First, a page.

Or is it the one below? Sometimes it’s hard to tell. I don’t mind that.

Oh stop now! You’d never know I meant to be very brief here. I have an AWA workshop in a few.

But no discussion of copyright is complete without noting the value of proper attributions: please find some of Deb Lacativa’s extraordinary fabric in quilt above (if you hurry, she has a new batch of vintage, hand-dyed fabrics available). Also, both the nine-patch and woven cloth strips arise out of a long association and class-taking with Jude over at spiritcloth. A real mensch and a maven, she is.

Sitting on the stoop

You know you live in an affluent suburban neighborhood when sitting on the stoop (like now), you hear only tree frogs, cars occasionally passing, and one or two jets going overhead and you declare it HEAVEN.

You know you live in 2022 America, when your battered psyche swings between icy panic, disbelief, and both lazy and full-throttled escapism. Oh, and rage. Did I mention rage? Who knew how important wordle, the spelling bee, crossword and jigsaw puzzles would become to one’s mental health?

This week escapism overlapped with current events in the form of a gripping novel full of political intrigue. Such a page-turner, I devoured 500 pages in two and a half days (see escapism, above).

The very week the Washington Post disclosed that among the stolen papers at Mar-a-Lago was a document revealing the nuclear capabilities of another government, I read the thriller that Hillary Clinton co-authored with Louise Penny.

It’s pretty much ripped from the headlines.

Among the things to love is how the protagonist, a female Secretary of State, makes sweeping critical commentary about the former guy. He was called Eric Dunn, or moron, or corrupt bad actor — you get the idea.

And if you’re a fan of the Three Pines mysteries by Louise Penny (I’m looking at you, Jen), the detour to that Quebec town and the appearance of Chief Inspector Gamache are just added kicks.

I won’t spoil anything here by saying the plot turns on the infiltration of the US government at the highest levels by domestic terrorists, features nuclear bombs, and showcases the sharp wits of a few American politicians.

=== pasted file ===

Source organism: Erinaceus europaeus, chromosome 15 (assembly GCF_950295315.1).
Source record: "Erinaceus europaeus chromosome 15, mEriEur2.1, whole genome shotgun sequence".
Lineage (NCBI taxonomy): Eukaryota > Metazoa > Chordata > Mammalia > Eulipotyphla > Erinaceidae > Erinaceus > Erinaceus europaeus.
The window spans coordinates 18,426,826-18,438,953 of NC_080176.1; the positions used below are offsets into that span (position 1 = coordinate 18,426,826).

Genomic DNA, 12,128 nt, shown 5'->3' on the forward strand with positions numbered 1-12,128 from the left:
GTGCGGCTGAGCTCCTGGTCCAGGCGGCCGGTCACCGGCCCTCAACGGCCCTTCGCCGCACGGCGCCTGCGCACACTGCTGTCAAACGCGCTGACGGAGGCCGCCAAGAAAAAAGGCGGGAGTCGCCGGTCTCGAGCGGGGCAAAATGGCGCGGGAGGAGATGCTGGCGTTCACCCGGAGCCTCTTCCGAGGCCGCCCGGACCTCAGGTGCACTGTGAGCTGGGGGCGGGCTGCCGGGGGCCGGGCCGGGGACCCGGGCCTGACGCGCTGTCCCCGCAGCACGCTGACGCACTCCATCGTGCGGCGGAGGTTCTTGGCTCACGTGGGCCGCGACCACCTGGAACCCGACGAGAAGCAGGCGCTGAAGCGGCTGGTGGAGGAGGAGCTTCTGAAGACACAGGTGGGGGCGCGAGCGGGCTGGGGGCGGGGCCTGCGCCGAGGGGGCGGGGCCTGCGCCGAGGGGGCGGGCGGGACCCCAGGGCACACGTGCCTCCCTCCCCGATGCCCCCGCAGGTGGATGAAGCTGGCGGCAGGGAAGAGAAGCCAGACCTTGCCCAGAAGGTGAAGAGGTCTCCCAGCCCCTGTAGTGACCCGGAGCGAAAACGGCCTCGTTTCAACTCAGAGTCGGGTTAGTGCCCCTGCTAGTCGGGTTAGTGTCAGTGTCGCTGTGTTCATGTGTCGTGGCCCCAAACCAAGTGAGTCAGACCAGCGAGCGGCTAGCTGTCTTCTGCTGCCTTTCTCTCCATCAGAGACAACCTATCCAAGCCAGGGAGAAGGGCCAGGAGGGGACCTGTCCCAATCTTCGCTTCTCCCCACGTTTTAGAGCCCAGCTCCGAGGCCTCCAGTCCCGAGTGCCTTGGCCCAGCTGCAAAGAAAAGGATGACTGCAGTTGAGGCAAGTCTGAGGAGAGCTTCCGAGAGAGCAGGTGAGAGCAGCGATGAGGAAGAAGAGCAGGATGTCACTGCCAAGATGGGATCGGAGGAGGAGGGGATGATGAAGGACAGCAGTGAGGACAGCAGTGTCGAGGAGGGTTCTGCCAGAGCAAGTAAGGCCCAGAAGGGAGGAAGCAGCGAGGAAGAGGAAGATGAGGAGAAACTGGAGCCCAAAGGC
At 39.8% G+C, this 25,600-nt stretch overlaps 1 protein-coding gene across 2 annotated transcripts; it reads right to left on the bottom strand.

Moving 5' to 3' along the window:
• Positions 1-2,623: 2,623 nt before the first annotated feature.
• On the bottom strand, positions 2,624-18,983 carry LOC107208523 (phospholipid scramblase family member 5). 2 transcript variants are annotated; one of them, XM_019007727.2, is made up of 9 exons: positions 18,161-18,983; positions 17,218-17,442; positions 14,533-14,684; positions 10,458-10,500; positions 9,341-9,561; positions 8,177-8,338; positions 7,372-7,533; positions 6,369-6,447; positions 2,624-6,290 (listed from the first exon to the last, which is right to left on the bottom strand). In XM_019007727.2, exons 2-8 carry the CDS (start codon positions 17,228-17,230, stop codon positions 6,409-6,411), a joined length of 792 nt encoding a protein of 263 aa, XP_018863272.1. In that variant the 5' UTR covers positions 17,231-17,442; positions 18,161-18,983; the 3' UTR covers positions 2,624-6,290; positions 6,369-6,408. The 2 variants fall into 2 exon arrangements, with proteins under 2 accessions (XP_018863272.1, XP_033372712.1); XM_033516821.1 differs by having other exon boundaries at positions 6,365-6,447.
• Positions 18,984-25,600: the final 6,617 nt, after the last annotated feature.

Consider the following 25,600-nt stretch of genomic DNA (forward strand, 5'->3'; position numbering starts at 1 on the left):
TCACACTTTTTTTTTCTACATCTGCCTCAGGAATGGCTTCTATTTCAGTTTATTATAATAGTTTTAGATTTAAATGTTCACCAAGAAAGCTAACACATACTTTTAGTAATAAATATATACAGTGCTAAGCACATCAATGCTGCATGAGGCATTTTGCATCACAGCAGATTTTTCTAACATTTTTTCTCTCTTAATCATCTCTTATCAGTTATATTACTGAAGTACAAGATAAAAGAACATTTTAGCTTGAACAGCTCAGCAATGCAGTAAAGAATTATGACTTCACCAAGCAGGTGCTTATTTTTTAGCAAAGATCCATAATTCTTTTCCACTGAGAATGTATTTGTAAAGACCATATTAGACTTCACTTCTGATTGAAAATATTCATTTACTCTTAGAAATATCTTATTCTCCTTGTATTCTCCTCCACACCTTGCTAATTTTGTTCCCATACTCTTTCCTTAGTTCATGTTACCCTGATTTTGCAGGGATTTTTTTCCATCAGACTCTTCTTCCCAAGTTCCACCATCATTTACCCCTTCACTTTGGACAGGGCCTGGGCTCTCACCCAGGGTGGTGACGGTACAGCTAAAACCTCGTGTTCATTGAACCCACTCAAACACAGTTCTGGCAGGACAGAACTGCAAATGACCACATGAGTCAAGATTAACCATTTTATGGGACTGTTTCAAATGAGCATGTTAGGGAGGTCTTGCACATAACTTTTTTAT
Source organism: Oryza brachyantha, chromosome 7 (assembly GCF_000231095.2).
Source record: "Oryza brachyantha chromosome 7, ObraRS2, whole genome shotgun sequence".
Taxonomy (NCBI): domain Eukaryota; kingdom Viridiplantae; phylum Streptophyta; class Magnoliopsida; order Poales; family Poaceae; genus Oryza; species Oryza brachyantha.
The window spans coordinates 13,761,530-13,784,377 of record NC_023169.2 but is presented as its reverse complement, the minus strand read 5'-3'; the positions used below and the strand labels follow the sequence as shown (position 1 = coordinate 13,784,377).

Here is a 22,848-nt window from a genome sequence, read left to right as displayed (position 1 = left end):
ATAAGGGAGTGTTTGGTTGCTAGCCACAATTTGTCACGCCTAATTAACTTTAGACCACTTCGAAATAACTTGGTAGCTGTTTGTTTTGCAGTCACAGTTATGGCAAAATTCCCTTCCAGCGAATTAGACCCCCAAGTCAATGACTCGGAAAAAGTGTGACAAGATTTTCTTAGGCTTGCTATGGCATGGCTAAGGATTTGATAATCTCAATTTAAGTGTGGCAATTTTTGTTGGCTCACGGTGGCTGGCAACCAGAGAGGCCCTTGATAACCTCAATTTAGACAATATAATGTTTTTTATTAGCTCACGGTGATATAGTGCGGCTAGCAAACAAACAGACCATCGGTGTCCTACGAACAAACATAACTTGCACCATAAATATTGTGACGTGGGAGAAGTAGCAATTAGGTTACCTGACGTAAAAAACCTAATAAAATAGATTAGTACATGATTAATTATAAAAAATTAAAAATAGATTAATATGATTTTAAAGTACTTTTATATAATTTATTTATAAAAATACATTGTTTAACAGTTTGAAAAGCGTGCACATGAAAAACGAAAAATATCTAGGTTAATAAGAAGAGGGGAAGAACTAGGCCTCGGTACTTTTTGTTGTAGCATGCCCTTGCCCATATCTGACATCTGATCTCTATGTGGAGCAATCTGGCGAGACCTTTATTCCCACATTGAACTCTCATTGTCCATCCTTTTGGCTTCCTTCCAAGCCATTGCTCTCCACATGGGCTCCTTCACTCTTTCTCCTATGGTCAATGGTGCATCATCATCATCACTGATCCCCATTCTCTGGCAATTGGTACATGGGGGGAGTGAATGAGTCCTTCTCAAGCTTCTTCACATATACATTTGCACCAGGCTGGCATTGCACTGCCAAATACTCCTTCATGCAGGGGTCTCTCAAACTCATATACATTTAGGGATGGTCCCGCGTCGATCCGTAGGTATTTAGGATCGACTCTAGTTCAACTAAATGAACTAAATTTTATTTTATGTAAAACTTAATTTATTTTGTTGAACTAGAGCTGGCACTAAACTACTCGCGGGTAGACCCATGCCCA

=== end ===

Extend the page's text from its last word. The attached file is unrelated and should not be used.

In other news, yesterday I mailed off two quilts to C. in California. Of my two boys, he’s the bigger gamer, hence the wall-hanging based on a first-person shooter game, Lost Planet. I sent him a vertical landscape as well. For some reason, it’s one of my favorites.

In closing, I’ll share a secret. K is soon making his first international trip in more than two years (he used to be gone about a week a month), and I can’t wait to make pancakes for dinner AT FOUR O’CLOCK!

PS I shouldn’t have said anything! A backyard neighbor is having their house power-washed. All our back windows now closed (and it’s still loud).

PPS Below’s the figure quilt is based on. It’s not the exact magazine ad, couldn’t find that. But you can see outline, weapon, garb, etc.

Dusty west and dry east

On other trips to Los Angeles, it seemed I could not take a bad picture. On this recent trip, however, the landscapes look dusty, uninspired, and ill-composed. I think it was me.

Here on the east coast, it continues to be dry and hot. We missed the scorching heat while visiting my brother, but our plants did not. Through the use of timers and soaker hoses, we were able to preserve a lot, but some astilbe dried to a crisp and several newer shrubs gave up the ghost. I just dug up two of them. I don’t plan to replace them.

I cooked for us all at my brother’s and that was nice but the real contribution of the week was to blow up the solar-powered beach-ball lights that had been sitting in their boxes since Christmas.

It was strange while away to check the daily temps at home and find the Boston area hotter, by five, six, seven degrees sometimes.

It took longer than usual to “arrive” home but here we are. The AC blowing. The dog sighing. Greenery bouncing in a light, hot wind.

Before I sign off, look what Nancy sent me. How nice it was to come home to!

Check out the button! I feel so seen.

Thank you, Ms. Erisman!